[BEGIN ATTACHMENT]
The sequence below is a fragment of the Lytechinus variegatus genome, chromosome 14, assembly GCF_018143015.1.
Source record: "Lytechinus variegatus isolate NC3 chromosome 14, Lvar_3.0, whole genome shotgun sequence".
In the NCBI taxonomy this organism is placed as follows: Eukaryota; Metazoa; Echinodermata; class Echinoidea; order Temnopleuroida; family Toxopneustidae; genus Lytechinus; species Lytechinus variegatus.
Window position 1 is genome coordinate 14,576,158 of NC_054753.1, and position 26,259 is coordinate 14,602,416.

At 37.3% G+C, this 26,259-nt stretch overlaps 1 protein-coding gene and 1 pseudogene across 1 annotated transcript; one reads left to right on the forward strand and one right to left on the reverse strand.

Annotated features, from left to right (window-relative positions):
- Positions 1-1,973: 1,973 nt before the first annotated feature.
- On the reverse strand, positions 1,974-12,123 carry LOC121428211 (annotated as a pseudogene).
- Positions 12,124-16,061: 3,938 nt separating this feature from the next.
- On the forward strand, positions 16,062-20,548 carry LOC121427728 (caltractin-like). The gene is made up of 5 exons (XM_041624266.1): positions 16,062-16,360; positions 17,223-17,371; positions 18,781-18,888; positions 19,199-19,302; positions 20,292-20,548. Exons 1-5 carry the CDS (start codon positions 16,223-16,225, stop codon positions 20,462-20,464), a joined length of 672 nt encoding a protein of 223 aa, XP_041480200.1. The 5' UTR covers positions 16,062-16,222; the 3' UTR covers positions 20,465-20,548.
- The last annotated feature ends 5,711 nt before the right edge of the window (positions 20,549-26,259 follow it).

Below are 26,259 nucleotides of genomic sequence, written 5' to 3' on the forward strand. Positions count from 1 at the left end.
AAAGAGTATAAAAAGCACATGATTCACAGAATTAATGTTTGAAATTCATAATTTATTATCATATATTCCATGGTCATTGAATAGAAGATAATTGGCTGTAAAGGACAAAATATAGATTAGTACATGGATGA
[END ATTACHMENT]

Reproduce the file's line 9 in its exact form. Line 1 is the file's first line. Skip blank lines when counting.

- Positions 12,124-16,061: 3,938 nt separating this feature from the next.